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Articles by K Schuh
Total Records ( 3 ) for K Schuh
  N Burkard , T Williams , M Czolbe , N Blomer , F Panther , M Link , D Fraccarollo , J. D Widder , K Hu , H Han , U Hofmann , S Frantz , P Nordbeck , J Bulla , K Schuh and O. Ritter

We previously demonstrated that conditional overexpression of neuronal nitric oxide synthase (nNOS) inhibited L-type Ca2+ channels and decreased myocardial contractility. However, nNOS has multiple targets within the cardiac myocyte. We now hypothesize that nNOS overexpression is cardioprotective after ischemia/reperfusion because of inhibition of mitochondrial function and a reduction in reactive oxygen species generation.

Methods and Results—

Ischemia/reperfusion injury in wild-type mice resulted in nNOS accumulation in the mitochondria. Similarly, transgenic nNOS overexpression caused nNOS abundance in mitochondria. nNOS translocation into the mitochondria was dependent on heat shock protein 90. Ischemia/reperfusion experiments in isolated hearts showed a cardioprotective effect of nNOS overexpression. Infarct size in vivo was also significantly reduced. nNOS overexpression also caused a significant increase in mitochondrial nitrite levels accompanied by a decrease of cytochrome c oxidase activity. Accordingly, O2 consumption in isolated heart muscle strips was decreased in nNOS-overexpressing nNOS+/MHC-tTA+ mice already under resting conditions. Additionally, we found that the reactive oxygen species concentration was significantly decreased in hearts of nNOS-overexpressing nNOS+/MHC-tTA+ mice compared with noninduced nNOS+/MHC-tTA+ animals.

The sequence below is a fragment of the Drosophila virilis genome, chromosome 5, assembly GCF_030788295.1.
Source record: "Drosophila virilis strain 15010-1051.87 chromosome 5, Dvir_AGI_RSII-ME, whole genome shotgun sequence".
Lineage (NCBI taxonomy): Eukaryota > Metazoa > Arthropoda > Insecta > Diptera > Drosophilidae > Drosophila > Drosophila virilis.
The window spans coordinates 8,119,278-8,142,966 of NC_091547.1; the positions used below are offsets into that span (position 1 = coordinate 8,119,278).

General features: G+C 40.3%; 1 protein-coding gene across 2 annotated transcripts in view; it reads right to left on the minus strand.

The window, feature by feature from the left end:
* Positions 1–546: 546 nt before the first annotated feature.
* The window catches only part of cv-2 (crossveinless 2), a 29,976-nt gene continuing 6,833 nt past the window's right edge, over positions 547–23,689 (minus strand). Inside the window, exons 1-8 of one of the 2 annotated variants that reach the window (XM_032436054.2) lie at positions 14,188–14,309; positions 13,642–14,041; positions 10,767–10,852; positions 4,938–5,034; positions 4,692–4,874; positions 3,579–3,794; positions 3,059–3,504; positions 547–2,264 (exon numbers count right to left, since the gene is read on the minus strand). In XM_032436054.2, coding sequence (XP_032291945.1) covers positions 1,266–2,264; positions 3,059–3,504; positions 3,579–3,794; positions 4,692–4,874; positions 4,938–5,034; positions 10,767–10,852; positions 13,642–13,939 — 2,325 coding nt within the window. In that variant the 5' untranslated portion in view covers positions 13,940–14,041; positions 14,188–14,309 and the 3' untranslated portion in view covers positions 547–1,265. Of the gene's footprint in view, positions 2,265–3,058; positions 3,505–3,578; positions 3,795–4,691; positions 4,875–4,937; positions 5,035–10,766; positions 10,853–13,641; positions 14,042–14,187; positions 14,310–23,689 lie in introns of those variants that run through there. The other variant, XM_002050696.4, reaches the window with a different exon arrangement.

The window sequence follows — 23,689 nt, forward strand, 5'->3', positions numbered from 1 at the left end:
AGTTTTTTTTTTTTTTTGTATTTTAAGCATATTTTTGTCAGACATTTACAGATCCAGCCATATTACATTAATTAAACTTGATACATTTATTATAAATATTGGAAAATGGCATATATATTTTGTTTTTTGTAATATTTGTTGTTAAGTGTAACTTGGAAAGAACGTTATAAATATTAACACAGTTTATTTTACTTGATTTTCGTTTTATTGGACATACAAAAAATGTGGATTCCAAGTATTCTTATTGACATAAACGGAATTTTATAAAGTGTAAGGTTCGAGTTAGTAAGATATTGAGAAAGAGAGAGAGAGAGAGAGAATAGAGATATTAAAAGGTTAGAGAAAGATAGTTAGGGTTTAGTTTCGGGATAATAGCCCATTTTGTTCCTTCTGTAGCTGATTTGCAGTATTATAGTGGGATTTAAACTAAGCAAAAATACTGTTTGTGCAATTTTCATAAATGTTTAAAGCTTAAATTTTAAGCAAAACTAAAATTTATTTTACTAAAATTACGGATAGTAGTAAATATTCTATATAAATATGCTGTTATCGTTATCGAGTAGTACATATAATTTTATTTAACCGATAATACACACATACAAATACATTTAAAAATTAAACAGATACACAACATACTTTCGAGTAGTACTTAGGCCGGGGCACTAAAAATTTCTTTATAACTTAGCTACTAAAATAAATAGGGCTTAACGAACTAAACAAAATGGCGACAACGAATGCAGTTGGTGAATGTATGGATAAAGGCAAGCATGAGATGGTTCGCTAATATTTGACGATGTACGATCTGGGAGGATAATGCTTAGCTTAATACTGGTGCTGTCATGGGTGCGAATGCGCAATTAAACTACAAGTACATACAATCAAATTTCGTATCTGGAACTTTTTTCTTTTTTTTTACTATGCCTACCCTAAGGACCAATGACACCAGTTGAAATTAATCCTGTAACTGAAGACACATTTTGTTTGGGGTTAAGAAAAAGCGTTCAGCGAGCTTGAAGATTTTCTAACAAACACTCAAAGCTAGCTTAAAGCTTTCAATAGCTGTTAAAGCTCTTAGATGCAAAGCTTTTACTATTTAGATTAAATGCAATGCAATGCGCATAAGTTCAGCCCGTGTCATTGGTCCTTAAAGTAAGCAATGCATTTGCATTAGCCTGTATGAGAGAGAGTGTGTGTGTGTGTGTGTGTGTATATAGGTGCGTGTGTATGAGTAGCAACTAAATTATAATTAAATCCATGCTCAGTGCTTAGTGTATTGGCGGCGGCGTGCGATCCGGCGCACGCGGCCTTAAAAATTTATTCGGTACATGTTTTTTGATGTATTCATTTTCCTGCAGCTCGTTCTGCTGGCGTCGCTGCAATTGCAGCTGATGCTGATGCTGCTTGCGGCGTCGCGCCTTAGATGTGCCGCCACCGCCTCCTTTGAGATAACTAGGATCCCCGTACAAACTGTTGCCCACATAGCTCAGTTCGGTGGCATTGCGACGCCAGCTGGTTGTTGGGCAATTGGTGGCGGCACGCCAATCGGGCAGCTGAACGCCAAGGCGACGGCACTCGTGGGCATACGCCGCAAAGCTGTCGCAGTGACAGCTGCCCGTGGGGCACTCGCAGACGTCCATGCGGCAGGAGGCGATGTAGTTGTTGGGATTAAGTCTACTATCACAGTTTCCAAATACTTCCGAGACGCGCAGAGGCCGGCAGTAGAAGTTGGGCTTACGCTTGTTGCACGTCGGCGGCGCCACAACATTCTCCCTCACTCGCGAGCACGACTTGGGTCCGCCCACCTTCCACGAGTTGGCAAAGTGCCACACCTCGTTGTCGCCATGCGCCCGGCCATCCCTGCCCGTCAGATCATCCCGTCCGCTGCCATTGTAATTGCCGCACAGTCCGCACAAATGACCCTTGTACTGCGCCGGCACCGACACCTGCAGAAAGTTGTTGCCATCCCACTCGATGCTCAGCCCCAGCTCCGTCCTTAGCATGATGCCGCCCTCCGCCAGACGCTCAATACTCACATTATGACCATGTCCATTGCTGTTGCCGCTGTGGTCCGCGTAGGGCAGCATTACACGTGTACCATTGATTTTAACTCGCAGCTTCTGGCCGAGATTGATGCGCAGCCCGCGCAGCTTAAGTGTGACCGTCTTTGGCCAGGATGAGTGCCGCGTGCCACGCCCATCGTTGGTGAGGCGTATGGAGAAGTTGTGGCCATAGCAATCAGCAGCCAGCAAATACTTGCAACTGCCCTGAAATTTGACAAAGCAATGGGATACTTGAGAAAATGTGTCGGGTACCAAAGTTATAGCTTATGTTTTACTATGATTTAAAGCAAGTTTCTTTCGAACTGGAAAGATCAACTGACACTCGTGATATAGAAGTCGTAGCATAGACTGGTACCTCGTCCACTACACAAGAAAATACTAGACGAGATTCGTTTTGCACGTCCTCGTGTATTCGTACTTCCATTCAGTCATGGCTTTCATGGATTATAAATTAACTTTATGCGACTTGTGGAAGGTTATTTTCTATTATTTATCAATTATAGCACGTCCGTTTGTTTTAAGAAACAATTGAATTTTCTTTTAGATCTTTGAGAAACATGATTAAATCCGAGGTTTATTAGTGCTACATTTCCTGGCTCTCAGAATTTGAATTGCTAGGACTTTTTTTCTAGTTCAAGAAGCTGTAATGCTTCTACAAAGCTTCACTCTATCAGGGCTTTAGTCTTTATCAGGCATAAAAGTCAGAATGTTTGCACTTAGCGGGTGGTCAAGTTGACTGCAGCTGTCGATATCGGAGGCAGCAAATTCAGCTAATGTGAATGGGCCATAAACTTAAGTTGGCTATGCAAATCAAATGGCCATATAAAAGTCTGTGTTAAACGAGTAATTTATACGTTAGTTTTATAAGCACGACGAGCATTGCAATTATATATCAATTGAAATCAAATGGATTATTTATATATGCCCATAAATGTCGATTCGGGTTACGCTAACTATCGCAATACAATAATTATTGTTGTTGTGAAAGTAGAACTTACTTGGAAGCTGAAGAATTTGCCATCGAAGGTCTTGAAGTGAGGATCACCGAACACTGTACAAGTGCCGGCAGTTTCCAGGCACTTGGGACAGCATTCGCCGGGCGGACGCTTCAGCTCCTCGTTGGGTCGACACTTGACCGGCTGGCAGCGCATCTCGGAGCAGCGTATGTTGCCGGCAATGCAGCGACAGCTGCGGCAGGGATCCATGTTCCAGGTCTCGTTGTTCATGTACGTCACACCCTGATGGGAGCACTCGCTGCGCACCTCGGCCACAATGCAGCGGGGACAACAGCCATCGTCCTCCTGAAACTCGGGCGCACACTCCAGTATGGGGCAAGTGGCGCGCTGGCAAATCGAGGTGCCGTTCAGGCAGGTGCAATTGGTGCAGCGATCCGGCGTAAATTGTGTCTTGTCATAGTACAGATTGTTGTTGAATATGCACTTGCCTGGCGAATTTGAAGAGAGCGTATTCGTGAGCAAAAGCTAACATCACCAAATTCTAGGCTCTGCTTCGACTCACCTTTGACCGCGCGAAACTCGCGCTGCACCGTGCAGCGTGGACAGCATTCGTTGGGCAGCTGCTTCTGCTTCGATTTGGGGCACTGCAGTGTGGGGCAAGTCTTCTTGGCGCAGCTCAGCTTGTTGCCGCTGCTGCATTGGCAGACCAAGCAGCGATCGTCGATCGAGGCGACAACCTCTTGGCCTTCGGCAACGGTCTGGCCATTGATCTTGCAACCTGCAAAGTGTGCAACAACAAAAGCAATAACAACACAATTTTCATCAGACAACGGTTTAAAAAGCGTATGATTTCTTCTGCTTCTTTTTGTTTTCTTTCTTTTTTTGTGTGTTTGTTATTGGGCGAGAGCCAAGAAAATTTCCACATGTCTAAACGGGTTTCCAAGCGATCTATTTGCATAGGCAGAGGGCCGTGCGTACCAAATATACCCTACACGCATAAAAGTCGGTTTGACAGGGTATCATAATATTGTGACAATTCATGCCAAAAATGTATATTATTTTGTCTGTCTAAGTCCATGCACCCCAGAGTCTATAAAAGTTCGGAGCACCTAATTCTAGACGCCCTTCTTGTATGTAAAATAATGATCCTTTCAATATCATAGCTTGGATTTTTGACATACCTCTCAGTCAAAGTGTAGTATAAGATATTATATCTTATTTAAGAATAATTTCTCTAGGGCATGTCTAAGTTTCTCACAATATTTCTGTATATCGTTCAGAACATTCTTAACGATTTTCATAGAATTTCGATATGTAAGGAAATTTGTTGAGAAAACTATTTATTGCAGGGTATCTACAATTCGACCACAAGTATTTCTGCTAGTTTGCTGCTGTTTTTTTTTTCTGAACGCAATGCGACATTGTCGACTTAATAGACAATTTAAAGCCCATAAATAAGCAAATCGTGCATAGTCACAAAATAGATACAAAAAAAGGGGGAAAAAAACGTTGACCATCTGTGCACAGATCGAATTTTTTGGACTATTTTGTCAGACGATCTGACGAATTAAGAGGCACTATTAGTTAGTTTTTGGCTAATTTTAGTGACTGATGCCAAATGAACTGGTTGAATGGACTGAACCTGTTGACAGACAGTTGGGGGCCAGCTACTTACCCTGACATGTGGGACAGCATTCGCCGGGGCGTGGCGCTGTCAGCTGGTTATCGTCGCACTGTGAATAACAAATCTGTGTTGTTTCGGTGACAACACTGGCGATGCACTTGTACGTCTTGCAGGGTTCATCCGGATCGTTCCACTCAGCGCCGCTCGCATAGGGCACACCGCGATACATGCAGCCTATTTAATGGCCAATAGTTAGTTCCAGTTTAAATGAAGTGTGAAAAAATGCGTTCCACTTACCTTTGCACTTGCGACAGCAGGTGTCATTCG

We demonstrated that conditional transgenic overexpression of nNOS resulted in myocardial protection after ischemia/reperfusion injury. Besides a reduction in reactive oxygen species generation, this might be caused by nitrite-mediated inhibition of mitochondrial function, which reduced myocardial oxygen consumption already under baseline conditions.

  S. L Block , D Kelsey , D Coury , D Lewis , H Quintana , V Sutton , K Schuh , A. J Allen and C. Sumner

In this 3-arm, randomized, double-blind trial, once-daily morning-dosed atomoxetine, evening-dosed atomoxetine, and placebo were compared for treating pediatric attention-deficit/hyperactivity disorder (ADHD). Patients received morning atomoxetine/evening placebo (n = 102), morning placebo/evening atomoxetine (n = 93), or morning placebo/evening placebo (n = 93) for about 6 weeks. Core symptom efficacy was measured at weeks 0, 1, 3, and 6. Parent assessments of the child’s home behaviors in the evening and early morning were collected daily during the first 2 weeks of treatment. Morning-dosed and evening-dosed atomoxetine significantly decreased core ADHD symptoms relative to placebo and produced symptom improvements that were measured up to 24 hours later. Morning dosing was superior to evening dosing on some efficacy measures. Evening dosing showed greater tolerability with significantly more patients receiving morning atomoxetine reporting at least 1 adverse event than those receiving evening atomoxetine.

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